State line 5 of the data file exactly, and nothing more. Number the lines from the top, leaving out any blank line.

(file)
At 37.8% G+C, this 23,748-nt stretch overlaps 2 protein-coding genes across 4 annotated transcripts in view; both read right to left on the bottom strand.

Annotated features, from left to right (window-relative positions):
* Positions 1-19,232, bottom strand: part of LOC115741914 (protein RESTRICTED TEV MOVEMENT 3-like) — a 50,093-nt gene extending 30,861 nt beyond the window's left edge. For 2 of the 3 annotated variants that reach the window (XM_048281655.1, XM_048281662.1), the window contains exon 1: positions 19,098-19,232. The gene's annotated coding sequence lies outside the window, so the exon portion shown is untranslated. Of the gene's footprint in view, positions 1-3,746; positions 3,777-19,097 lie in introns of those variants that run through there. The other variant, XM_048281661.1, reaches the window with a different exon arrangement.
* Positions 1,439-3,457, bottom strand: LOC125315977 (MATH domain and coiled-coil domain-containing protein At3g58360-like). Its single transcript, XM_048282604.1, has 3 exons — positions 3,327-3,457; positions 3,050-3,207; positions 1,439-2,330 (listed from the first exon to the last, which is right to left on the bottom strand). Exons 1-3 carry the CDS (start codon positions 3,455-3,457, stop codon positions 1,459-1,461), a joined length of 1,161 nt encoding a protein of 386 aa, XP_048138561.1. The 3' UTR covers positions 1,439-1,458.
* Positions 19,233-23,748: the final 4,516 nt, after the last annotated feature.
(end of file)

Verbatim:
* Positions 19,233-23,748: the final 4,516 nt, after the last annotated feature.